Noise. It’s all around us.
Daily, we hear a clamor of voices originating from outside of ourselves vying for attention. Then there are voices directing our focus within, to our own feelings, experiences, and inner voice. “Follow your heart” echoes in the cacophonic chaos. This is not a new experience– wasn’t our mother Eve deceived by followng her own desires? by listening to an unknown voice?
There is one distinct voice that should be heard. Jesus Himself taught about listening to voices. An extraordinary teacher, Jesus often observed ordinary objects or everyday work to use as illustrations. Since raising sheep was common, Jesus used it to explain with simple comparisons saying, “The one who enters by the door is the shepherd of the sheep. The doorkeeper opens it for him, and the sheep hear his voice. He calls his own sheep by name and leads them out. When he has brought all his own outside, he goes ahead of them. The sheep follow him because they recognize his voice.”
Outrage prevails or apathy blinds, and like sheep we go astray. We listen to the discordant, exacting voices that demand more and more, news reports slice and dice sound bytes, the public outcry of outrage. The New York Times op-ed columnist David Brooks wrote, “Commentators ruthlessly vilify all involved from the island of their own innocence. Everyone gets to proudly ask: ‘How could they have let this happen?’” Sometimes the dissonance is overwhelming, and we numbly distance ourselves from the uncomfortable. Like the ostrich we bury our heads because we do not want to face the evils around us or the daily dose of stress.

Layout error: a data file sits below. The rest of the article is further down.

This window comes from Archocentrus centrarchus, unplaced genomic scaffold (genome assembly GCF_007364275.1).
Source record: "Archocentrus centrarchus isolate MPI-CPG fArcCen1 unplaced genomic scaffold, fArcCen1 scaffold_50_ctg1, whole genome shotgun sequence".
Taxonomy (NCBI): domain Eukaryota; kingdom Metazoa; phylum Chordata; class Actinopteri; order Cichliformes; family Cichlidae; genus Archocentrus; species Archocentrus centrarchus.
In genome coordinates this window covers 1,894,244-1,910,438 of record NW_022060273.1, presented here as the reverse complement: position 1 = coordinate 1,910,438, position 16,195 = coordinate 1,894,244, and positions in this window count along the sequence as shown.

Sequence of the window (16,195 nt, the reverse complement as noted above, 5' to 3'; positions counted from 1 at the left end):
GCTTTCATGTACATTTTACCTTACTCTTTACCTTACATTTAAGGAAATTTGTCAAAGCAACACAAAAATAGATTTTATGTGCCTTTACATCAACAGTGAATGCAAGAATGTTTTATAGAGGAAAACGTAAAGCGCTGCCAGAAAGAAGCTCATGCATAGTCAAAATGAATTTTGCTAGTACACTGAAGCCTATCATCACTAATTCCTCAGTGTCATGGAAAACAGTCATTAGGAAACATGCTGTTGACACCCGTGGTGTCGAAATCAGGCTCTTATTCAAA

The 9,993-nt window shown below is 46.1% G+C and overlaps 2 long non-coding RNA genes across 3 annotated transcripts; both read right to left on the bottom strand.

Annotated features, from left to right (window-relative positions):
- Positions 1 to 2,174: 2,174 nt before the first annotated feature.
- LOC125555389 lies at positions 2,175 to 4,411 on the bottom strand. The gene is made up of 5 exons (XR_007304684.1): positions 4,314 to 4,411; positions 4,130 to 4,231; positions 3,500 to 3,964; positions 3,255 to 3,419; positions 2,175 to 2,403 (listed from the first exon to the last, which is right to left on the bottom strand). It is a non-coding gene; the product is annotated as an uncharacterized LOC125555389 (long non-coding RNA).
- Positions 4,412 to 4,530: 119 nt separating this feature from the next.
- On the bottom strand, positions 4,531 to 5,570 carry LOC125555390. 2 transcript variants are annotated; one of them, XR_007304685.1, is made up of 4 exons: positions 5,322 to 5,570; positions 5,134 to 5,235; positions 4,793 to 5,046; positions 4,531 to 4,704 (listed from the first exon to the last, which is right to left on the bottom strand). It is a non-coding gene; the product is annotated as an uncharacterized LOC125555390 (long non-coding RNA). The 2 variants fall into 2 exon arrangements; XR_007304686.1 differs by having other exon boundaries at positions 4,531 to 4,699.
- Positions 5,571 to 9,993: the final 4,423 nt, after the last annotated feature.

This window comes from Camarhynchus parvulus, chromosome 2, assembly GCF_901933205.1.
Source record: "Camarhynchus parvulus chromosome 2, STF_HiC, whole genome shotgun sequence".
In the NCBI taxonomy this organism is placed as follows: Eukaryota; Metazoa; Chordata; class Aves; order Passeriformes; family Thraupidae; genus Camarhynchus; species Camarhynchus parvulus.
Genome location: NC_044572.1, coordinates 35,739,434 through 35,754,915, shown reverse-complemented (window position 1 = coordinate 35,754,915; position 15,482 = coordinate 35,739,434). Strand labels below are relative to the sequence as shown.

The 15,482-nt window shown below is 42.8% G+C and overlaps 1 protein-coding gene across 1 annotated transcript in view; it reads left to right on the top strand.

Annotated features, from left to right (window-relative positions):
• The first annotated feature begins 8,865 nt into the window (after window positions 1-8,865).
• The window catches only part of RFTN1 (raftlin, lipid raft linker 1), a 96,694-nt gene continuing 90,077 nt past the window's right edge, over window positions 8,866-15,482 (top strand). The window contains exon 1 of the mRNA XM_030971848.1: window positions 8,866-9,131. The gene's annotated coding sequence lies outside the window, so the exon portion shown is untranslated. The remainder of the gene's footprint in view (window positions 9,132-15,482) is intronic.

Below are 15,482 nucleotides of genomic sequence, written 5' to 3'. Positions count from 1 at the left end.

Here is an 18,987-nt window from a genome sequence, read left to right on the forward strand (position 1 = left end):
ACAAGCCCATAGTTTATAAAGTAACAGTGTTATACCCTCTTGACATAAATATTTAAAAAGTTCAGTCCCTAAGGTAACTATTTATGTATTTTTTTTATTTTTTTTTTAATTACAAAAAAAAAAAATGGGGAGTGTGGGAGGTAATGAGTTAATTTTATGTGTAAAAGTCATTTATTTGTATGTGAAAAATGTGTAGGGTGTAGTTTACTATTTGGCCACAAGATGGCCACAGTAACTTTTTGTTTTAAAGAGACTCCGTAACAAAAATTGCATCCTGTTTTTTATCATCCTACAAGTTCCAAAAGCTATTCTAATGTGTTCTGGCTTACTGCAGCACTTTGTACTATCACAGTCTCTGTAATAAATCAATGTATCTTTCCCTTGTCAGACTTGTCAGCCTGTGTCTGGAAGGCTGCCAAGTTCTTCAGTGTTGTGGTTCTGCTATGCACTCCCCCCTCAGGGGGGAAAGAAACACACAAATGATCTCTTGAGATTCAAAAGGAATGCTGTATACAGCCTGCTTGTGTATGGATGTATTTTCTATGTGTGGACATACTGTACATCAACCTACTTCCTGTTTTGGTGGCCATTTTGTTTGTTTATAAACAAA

But, in each life, there exists a dark valley which resists being ignored.
Paul Miller writes, “Both the child and the cynic walk through the valley of the shadow of death. The cynic focuses on the darkness; the child focuses on the Shepherd.” Jesus calls each child of God by name as their Shepherd. “My sheep hear My voice, I know them, and they follow Me. I give them eternal life,and they will never perish—ever! No one will snatch them out of My hand.” The goodness of the Shepherd is seen in Psalm 23, but the world’s voice increasingly shouts louder excluding the Shepherd’s voice. The sheep are vulnerable and hopeless without the Shepherd. When the goodness of the Shepherd is removed from the Ps. 23, it is striking what remains: we are left alone with our perennial struggles, unmet wants and controlling fears.
The Lord is my shepherd; I shall not be in want.
He makes me lie down in green pastures, me
beside quiet waters,
he restores my soul.
He guides me in paths of righteousness
for His name’s sake.
Even though I walk
through the valley of the shadow of death,
I will fear
for you are with me;,
your rod and your staff
they comfort me.
You prepare a table before me
in the presence of my enemies.
You annoint my head with oil;
Surely goodness and love will follow me
all the days of my life,
and I will
dwell in the house of the LORD
To hear the Good Shepherd’s voice is to be known and loved. It is to do life with Life. The Good Shepherds speaks safety and assurance overcoming the loud noise of the world, “I assure you: I am the door of the sheep. All who came before Me[ are thieves and robbers, but the sheep didn’t listen to them.
I am the door. If anyone enters by Me, he will be saved and will come in and go out and find pasture. A thief comes only to steal and to kill and to destroy.
I have come
so that they may have life
and have it in abundance.
“The Shepherd and the Lambs,” Project Gutenberg’s Mother Stories from the New Testament, by Anonymous.